Moreover, from Apple’s standpoint, Google’s revenue-sharing agreements are profitable only to the extent that consumers actually like Google’s products. If it turns out they don’t, Google’s payments to Apple may be outweighed by lower iPhone sales. It is thus unlikely that these agreements significantly undermined users’ experience. To the contrary, Apple’s testimony before the European Commission suggests that “exclusive” placement of Google’s search engine was mostly driven by consumer preferences (as the FTC economists’ memo points out):

Apple would not offer simultaneous installation of competing search or mapping applications. Apple’s focus is offering its customers the best products out of the box while allowing them to make choices after purchase. In many countries, Google offers the best product or service … Apple believes that offering additional search boxes on its web browsing software would confuse users and detract from Safari’s aesthetic. Too many choices lead to consumer confusion and greatly affect the ‘out of the box’ experience of Apple products.

Similarly, Kevin Murphy and Benjamin Klein have shown that exclusive contracts intensify competition for distribution. In other words, absent theories of platform envelopment that are arguably inapplicable here, competition for exclusive placement would lead competing search engines to up their bids, ultimately lowering the price of mobile devices for consumers.

Indeed, this revenue-sharing model was likely essential to spur the development of Android in the first place. Without this prominent placement of Google Search on Android devices (notably thanks to revenue-sharing agreements with original equipment manufacturers), Google would likely have been unable to monetize the investment it made in the open source—and thus freely distributed—Android operating system.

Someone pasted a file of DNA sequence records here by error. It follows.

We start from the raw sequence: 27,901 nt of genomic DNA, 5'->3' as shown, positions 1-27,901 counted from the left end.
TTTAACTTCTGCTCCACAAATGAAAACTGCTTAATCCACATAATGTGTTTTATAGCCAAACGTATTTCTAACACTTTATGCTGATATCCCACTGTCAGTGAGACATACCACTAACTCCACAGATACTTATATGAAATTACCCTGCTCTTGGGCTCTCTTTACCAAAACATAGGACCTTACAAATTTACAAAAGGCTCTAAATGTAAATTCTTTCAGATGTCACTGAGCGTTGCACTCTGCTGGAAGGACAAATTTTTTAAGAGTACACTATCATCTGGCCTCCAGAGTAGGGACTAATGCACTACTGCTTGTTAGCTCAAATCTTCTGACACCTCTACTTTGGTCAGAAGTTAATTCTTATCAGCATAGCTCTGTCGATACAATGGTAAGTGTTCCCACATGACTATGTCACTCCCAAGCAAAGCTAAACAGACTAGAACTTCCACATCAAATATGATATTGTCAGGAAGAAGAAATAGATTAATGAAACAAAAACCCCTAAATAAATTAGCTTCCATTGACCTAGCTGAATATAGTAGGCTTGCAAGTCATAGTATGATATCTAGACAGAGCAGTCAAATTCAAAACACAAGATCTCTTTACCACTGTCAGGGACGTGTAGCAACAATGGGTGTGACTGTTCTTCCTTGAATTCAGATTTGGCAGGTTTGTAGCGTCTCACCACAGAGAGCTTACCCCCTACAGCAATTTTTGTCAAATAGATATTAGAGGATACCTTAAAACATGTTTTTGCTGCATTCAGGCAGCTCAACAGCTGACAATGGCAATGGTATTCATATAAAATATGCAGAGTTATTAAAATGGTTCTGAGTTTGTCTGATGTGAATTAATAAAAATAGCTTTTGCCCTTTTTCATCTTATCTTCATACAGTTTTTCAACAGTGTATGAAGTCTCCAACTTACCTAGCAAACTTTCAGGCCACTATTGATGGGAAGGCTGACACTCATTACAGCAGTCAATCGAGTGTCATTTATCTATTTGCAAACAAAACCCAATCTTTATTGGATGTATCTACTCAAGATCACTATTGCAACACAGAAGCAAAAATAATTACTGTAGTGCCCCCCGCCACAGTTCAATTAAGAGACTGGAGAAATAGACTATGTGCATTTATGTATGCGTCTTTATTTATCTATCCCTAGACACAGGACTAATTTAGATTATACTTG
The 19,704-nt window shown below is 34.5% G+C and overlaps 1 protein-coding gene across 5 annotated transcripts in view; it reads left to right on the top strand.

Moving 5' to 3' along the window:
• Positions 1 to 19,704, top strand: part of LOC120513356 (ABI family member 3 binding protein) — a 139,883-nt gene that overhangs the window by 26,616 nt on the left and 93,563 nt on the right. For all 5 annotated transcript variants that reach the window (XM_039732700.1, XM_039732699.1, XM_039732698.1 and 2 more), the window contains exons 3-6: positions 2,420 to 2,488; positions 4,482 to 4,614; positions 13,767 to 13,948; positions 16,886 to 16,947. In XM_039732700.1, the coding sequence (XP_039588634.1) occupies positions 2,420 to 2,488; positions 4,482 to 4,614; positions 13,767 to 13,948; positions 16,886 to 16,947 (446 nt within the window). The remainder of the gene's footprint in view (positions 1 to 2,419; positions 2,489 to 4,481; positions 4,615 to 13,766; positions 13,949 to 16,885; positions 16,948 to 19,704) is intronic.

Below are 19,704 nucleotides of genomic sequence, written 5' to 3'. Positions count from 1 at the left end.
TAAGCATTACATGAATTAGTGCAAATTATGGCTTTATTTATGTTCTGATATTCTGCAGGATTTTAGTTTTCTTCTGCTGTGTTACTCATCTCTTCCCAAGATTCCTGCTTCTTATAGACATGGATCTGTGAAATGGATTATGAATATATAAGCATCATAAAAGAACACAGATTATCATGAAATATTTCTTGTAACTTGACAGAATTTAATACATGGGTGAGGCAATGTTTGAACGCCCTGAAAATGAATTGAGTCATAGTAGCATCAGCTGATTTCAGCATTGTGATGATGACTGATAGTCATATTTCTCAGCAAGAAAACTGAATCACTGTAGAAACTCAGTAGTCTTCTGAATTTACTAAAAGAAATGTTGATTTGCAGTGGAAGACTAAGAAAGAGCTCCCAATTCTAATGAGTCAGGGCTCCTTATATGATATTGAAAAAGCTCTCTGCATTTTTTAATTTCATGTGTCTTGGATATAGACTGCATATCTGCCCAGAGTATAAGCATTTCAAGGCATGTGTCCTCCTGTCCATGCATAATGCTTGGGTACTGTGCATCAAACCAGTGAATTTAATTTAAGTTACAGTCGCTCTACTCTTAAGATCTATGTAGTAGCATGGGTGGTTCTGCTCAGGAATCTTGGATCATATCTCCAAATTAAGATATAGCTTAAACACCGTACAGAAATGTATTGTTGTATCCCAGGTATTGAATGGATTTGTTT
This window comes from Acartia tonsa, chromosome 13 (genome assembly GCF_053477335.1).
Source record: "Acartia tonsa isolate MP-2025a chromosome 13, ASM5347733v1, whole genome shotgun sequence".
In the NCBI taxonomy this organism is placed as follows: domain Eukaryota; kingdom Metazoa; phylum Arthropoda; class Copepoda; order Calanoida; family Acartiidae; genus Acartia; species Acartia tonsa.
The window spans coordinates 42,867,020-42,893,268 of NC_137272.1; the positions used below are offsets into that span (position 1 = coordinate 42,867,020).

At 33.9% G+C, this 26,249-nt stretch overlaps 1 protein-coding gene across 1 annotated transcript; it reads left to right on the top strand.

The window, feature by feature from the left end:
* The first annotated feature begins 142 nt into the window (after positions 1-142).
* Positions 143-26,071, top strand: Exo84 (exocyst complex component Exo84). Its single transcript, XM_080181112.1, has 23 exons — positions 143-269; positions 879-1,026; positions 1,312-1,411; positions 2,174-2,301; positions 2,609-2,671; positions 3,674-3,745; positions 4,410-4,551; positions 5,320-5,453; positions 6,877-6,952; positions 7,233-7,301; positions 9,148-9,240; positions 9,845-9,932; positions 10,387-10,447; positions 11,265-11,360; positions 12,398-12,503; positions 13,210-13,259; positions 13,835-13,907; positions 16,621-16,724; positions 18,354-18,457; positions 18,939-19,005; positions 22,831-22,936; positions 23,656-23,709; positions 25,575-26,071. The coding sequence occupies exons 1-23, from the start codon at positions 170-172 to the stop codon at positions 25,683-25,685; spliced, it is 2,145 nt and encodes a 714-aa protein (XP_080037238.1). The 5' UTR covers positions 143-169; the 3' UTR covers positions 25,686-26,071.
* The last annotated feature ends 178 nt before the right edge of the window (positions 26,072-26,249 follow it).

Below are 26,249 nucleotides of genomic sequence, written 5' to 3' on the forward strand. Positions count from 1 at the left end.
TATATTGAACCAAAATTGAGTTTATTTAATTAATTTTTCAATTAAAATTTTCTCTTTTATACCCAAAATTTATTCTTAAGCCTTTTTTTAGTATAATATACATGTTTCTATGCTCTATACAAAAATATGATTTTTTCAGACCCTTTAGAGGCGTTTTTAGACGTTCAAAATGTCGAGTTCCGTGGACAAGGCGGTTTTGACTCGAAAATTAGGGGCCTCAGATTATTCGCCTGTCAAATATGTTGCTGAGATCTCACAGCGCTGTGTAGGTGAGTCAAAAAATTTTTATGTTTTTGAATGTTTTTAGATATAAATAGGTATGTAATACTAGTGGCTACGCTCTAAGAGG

In short, Politico and the FTC legal staff do little to show that Google’s revenue-sharing payments excluded rivals that were, in fact, as efficient. In other words, Bing and Yahoo’s failure to gain traction may simply be the result of inferior products and cost structures. Critics thus fail to show that Google’s behavior harmed consumers, which is the touchstone of antitrust enforcement.

Self-preferencing

Another finding critics claim as important is that FTC leadership declined to bring suit against Google for preferencing its own vertical search services (this information had already been partially leaked by the Wall Street Journal in 2015). Politico’s framing implies this was a mistake:

When Google adopted one algorithm change in 2011, rival sites saw significant drops in traffic. Amazon told the FTC that it saw a 35 percent drop in traffic from the comparison-shopping sites that used to send it customers

The focus on this claim is somewhat surprising. Even the leaked FTC legal staff memo found this theory of harm had little chance of standing up in court:

Staff has investigated whether Google has unlawfully preferenced its own content over that of rivals, while simultaneously demoting rival websites…. 

…Although it is a close call, we do not recommend that the Commission proceed on this cause of action because the case law is not favorable to our theory, which is premised on anticompetitive product design, and in any event, Google’s efficiency justifications are strong. Most importantly, Google can legitimately claim that at least part of the conduct at issue improves its product and benefits users. [EMPHASIS ADDED]

More importantly, as one of us has argued elsewhere, the underlying problem lies not with Google, but with a standard asset-specificity trap:

A content provider that makes itself dependent upon another company for distribution (or vice versa, of course) takes a significant risk. Although it may benefit from greater access to users, it places itself at the mercy of the other — or at least faces great difficulty (and great cost) adapting to unanticipated, crucial changes in distribution over which it has no control…. 

…It was entirely predictable, and should have been expected, that Google’s algorithm would evolve. It was also entirely predictable that it would evolve in ways that could diminish or even tank Foundem’s traffic. As one online marketing/SEO expert puts it: On average, Google makes about 500 algorithm changes per year. 500!….

…In the absence of an explicit agreement, should Google be required to make decisions that protect a dependent company’s “asset-specific” investments, thus encouraging others to take the same, excessive risk? 

Even if consumers happily visited rival websites when they were higher-ranked and traffic subsequently plummeted when Google updated its algorithm, that drop in traffic does not amount to evidence of misconduct. To hold otherwise would be to grant these rivals a virtual entitlement to the state of affairs that exists at any given point in time.